Source: Uber

Even though it's not publicly traded, there's perhaps no company that elicits a bifurcated response quite like ride-hailing service Uber. For its defenders, the company is both a jobs creator and a triumph of the entrepreneurial spirit, and is perhaps the poster child of the evolving "on-demand economy" that has been a bright spot during the U.S recovery.

On the other hand, there are also detractors on multiple fronts. Recently, Hillary Clinton praised the "gig economy" for "unleashing innovation," but worried about workplace protections amid an economy that has seen productivity gains and operational profit benefit shareholders more than employees. And from the "politics makes for odd bedfellows," maxim, the Philadelphia Parking Authority -- a majority Republican board -- and liberal New York City Mayor Bill de Blasio recently found themselves on the side of attempting to limit (or stop) Uber's growth.

Love it or hate it more than a Parisian taxi driver, it seems Uber is here to stay. And that's because it's generally less expensive to use Uber than cabs. But that doesn't mean it's always cheap to use Uber, which has a tagline on its site aimed at drivers of "Your car. Your schedule. Your opportunity to earn." 

Uber's billing structure and my pesky assumptions
Unfortunately, finding the most expensive cities for Uber customers is easier said than done. For those unfamiliar with Uber, its bills are a mixture of fixed and variable costs -- the latter is further complicated by standard and surge pricing, which raises prices during times of high demand. For the fixed costs, the company charges a base fare -- which can be thought of as the cost of admission -- and a service fee called the Safe Rides Fee. The variable costs are a mix of both per-minute costs and per-mile costs. Of course, miles traveled and time to do so is inherently varied, so your mileage may vary.

In order to render apt comparisons, I created a model to calculate costs for three scenarios for 33 major U.S. cities using standard pricing gathered by Uberestimate, which is not affiliated with Uber, but says it gets fare estimates direct from it: short, medium, and long. Assumptions for the short trip are 5 miles and 10 minutes; medium: 10 miles and 20 minutes; and long: 20 miles and 40 minutes. Here are my results for the top five cities for short, medium, and long rides:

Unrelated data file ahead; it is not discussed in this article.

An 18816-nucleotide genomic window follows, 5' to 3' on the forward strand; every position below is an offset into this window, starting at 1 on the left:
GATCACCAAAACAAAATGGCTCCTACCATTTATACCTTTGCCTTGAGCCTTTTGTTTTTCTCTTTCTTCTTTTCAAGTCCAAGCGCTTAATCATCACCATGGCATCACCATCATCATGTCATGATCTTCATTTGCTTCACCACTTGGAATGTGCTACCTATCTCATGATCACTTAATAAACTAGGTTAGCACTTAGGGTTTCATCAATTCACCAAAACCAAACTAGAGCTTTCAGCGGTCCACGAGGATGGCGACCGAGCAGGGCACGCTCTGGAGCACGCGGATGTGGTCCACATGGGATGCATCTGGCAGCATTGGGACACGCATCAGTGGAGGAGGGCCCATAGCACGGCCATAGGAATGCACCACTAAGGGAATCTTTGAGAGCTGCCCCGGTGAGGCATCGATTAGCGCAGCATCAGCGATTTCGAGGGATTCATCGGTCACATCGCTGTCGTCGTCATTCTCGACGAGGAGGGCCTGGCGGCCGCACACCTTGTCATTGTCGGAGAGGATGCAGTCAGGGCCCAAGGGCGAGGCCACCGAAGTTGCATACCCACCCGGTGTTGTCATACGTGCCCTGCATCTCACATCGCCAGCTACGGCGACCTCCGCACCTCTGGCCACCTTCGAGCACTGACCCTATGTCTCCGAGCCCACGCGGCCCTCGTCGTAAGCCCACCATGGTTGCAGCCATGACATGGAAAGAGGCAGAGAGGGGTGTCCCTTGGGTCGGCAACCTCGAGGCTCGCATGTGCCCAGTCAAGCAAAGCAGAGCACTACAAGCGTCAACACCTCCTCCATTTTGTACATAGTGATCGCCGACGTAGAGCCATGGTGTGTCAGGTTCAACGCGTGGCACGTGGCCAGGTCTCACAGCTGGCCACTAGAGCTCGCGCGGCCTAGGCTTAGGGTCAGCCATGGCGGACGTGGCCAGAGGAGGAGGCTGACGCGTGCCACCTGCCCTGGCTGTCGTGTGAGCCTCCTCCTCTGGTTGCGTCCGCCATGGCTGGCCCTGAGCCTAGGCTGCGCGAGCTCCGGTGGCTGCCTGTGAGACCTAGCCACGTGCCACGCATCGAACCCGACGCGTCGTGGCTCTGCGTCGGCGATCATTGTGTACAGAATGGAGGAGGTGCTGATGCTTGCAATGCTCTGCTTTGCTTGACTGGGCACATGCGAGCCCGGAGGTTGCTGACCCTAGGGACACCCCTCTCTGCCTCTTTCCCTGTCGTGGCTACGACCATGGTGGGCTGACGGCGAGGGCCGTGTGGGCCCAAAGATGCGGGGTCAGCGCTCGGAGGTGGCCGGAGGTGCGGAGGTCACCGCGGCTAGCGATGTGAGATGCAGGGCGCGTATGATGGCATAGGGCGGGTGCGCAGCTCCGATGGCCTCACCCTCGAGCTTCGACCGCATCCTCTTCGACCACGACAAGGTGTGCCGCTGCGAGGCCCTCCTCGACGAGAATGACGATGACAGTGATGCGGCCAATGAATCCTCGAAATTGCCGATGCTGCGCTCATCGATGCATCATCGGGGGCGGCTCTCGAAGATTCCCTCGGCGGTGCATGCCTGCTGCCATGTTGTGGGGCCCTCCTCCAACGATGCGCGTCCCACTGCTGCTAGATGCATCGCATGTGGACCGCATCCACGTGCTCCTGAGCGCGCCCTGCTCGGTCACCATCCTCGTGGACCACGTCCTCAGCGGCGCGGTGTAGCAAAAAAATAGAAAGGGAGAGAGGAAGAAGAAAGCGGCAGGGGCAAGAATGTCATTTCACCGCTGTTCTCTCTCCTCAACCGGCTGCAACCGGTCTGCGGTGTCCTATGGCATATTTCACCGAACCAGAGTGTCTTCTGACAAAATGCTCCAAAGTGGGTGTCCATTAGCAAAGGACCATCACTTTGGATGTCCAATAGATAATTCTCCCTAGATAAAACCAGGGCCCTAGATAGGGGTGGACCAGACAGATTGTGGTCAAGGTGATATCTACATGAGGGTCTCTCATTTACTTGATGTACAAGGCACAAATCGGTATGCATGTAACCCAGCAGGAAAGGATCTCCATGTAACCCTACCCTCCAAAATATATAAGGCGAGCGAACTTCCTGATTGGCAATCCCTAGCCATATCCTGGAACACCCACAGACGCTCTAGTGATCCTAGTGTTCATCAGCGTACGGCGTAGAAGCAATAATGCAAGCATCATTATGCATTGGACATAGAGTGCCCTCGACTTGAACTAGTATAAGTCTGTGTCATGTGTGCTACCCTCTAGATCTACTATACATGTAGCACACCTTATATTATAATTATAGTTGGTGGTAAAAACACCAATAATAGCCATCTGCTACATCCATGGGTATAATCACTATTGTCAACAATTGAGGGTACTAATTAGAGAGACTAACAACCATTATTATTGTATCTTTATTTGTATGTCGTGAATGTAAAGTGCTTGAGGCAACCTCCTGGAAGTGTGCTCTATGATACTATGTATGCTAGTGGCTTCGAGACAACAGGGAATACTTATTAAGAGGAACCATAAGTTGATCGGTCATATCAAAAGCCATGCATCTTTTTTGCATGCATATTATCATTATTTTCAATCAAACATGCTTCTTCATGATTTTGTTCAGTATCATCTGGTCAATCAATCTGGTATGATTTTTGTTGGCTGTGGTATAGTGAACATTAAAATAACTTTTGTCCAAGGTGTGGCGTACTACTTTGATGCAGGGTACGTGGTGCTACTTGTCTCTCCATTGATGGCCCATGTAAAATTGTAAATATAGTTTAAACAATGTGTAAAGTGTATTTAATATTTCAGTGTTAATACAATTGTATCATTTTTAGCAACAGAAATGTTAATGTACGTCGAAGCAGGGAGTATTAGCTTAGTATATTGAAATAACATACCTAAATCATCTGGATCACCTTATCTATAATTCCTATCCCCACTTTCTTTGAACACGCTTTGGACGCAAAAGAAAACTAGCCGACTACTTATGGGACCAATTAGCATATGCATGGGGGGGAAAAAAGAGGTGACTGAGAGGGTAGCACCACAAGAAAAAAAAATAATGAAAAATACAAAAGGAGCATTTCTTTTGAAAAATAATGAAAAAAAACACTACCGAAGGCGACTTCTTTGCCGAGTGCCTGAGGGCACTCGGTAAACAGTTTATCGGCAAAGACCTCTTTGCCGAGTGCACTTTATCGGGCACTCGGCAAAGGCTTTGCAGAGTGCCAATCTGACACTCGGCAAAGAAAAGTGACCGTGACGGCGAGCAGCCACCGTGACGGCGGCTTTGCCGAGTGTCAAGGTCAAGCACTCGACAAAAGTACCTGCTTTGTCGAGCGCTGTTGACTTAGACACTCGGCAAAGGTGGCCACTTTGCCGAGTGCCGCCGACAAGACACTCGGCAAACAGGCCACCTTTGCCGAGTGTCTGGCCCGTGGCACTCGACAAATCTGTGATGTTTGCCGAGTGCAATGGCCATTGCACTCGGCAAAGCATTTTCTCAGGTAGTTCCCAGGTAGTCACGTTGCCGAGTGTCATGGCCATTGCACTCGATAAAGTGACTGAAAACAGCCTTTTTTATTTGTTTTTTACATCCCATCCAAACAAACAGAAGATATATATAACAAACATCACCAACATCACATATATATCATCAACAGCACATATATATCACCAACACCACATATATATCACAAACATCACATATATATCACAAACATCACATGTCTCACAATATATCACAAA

CityBase FarePer MinutePer MileService FeesShort RideMedium RideLong Ride
NYC  $3.00  $0.40  $2.15  $-  $17.75  $32.50  $62.00
Los Angeles  $3.00  $0.35  $1.85  $1.00  $16.75  $29.50  $55.00
Las Vegas  $2.40  $0.30  $1.85  $1.00  $15.65  $27.90  $52.40
Portland, Ore.  $1.50  $0.30  $1.55  $1.00  $13.25  $24.00  $45.50
Honolulu  $2.15  $0.30  $1.40  $1.00  $13.15  $23.15  $43.15
Average  $1.53  $0.20  $1.19  $0.97  $10.45  $18.40  $34.30

Data source: Uberestimate

Five cities stand out
Interestingly enough, the same cities finished in the top five of all three scenarios. And that makes sense, as these cities are the top five in per-mile charges and per-minute charges. When it comes to fixed costs, however, there are some contradictions: Portland's Base Fare cost of $1.50 is shockingly less than the 33-area average and New York City has no service fee (or Safe Driver Fee) at all, but leads the pack in Base Fares at a whopping $3 fee. As a result, when compared to the average, New York residents can expect to pay anywhere from as high as 80% above the average for a long Uber ride to as little as 70% for a short one.
 
When compared to most cost-of-living indices, there are two anomalies: Most notably Portland and Las Vegas, which are comparably expensive on the basis of Uber rides, but aren't listed among the top 15 most expensive cities according to the recently released Bureau of Economic Analysis data.
 
For Vegas, however, this could be explained by the divergence of goods and services, and the cost thereof, demanded by tourists versus goods and services demanded by citizens (like houses). In addition, Uber only moved into Vegas last month, and fares could reprice as the supply of drivers expands. And as for commuting in Portland? I hear it's a bike-friendly city.

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